Troops have deployed around the Iraqi capital Baghdad after the country's Prime Minister survived an assassination attempt.
It significantly heightened tensions sparked by the refusal of Iran-backed militias to accept the parliamentary election results last month.
Seven of PM Mustafa al-Kadhimi's security guards were injured in the attack by at least two armed drones in the city's fortified Green Zone, two officials said.
Unharmed, Mr al-Kadhimi later appeared on Iraqi TV, looking calm in a white shirt. He had a bandage on his left hand and an aide confirmed he has a light cut.
The PM said: "Cowardly rocket and drone attacks don't build homelands and don't build a future."
Baghdad residents heard an explosion and then heavy gunfire from the Green Zone – an area full of foreign embassies and government offices.
Photographs showed the extent of the damage in the PM's house, including smashed window and doors blown off their hinges.
Despite no claim of responsibility for the attack, suspicion immediately fell on Iran-backed militias who had publicly attacked Mr al-Kadhimi and had issued threats.
It came amid a stand-off between security forces and the pro-Iran Shiite militias whose supporters have been camped outside the Green Zone for nearly a month.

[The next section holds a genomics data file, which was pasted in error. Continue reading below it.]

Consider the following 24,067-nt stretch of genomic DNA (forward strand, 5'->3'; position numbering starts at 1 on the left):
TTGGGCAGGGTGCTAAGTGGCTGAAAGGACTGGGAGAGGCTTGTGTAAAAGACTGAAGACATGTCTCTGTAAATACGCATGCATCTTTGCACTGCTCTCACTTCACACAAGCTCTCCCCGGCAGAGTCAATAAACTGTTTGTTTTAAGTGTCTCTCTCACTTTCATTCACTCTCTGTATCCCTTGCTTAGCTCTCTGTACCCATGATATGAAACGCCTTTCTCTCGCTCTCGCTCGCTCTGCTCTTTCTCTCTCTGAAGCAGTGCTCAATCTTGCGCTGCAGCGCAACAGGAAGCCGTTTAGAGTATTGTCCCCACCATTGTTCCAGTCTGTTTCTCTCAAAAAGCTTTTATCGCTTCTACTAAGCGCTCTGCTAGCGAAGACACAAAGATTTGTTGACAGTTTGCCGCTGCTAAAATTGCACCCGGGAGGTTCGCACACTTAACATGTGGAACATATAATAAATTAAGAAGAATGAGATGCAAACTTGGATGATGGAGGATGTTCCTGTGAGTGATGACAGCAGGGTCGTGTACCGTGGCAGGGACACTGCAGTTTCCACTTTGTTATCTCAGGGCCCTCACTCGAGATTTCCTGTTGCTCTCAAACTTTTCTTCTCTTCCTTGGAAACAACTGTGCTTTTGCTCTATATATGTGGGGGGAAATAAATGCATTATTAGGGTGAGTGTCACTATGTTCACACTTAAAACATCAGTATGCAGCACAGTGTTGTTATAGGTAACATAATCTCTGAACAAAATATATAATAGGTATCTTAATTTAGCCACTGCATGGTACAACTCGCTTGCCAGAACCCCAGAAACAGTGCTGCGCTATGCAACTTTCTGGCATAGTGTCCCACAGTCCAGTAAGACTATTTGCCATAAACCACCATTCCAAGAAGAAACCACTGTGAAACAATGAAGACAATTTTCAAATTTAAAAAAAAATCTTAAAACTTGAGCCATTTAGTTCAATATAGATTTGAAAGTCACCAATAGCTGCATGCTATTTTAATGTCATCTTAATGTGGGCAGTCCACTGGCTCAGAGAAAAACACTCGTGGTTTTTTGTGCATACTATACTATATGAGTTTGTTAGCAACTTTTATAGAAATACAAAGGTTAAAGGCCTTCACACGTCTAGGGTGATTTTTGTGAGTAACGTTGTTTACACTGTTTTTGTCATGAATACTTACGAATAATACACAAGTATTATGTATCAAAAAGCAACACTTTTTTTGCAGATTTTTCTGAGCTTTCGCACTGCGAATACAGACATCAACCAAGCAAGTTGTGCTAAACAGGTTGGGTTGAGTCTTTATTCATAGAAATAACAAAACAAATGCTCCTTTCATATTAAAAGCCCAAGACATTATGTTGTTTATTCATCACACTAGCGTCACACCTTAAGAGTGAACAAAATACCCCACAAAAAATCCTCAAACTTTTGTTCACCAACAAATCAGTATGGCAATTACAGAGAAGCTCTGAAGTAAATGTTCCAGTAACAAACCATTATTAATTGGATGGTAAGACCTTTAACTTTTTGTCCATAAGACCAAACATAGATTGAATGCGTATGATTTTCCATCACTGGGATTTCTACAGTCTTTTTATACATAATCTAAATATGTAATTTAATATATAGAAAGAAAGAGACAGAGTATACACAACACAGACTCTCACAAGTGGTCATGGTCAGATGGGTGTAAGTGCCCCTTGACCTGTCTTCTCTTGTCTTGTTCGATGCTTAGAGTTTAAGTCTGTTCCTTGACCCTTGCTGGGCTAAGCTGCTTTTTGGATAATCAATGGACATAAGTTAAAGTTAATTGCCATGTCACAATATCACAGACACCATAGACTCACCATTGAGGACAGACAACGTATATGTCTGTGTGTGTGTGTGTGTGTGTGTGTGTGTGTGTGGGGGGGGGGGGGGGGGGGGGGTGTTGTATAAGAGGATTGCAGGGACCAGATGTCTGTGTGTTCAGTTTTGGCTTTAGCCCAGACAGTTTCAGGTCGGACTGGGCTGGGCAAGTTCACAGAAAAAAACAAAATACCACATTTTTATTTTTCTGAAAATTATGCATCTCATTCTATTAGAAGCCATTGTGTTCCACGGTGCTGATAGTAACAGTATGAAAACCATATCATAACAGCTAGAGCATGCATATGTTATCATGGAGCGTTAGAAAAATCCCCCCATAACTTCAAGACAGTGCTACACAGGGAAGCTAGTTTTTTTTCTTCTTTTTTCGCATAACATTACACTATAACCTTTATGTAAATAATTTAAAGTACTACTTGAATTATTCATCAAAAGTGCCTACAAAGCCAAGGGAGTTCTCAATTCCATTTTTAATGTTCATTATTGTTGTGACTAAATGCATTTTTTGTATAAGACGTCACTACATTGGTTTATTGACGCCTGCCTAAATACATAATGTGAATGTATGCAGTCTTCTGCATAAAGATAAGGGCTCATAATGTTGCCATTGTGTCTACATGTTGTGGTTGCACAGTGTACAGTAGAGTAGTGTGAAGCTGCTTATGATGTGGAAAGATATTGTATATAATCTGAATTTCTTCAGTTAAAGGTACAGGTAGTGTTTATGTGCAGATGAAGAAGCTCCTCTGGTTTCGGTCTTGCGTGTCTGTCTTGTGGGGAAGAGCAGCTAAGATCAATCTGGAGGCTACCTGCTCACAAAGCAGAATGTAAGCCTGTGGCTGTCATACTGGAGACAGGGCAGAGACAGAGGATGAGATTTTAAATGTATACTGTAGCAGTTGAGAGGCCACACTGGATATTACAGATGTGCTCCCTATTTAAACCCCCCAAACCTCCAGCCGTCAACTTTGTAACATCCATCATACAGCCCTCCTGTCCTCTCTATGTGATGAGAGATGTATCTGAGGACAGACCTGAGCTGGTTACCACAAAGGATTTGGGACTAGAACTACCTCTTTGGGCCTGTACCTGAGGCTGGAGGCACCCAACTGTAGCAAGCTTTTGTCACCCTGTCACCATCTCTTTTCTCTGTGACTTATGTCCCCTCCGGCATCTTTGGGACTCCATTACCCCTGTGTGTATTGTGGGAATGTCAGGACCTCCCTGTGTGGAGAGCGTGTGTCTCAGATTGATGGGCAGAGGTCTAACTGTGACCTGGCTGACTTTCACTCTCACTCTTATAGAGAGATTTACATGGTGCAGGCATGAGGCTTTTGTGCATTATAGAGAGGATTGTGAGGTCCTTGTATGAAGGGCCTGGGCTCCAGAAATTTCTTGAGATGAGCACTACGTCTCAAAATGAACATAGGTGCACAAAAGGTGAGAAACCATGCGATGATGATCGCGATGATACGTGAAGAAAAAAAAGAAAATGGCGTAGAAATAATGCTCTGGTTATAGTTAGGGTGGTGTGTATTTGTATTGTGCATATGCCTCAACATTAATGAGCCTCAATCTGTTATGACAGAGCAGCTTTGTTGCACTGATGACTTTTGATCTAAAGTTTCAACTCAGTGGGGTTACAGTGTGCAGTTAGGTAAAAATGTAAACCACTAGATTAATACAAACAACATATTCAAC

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They had rejected the results of Iraq’s parliamentary elections, in which they lost around two-thirds of their seats.
Iran's Foreign Ministry spokesman Saeed Khatibzadeh, in a briefing on Sunday, condemned the assassination attempt on Mr al-Khadimi and indirectly blamed the US.
He said to be aware of "the conspiracies that target the security and progress of Iraq", without elaborating.
Mr Khatibzadeh said such incidents "are in the interests of those parties that have invaded the stability, security, independence and territorial integrity of Iraq over the past 18 years".
The US strongly denounced the attack.
"This apparent act of terrorism, which we strongly condemn, was directed at the heart of the Iraqi state," State Department spokesman Ned Price said.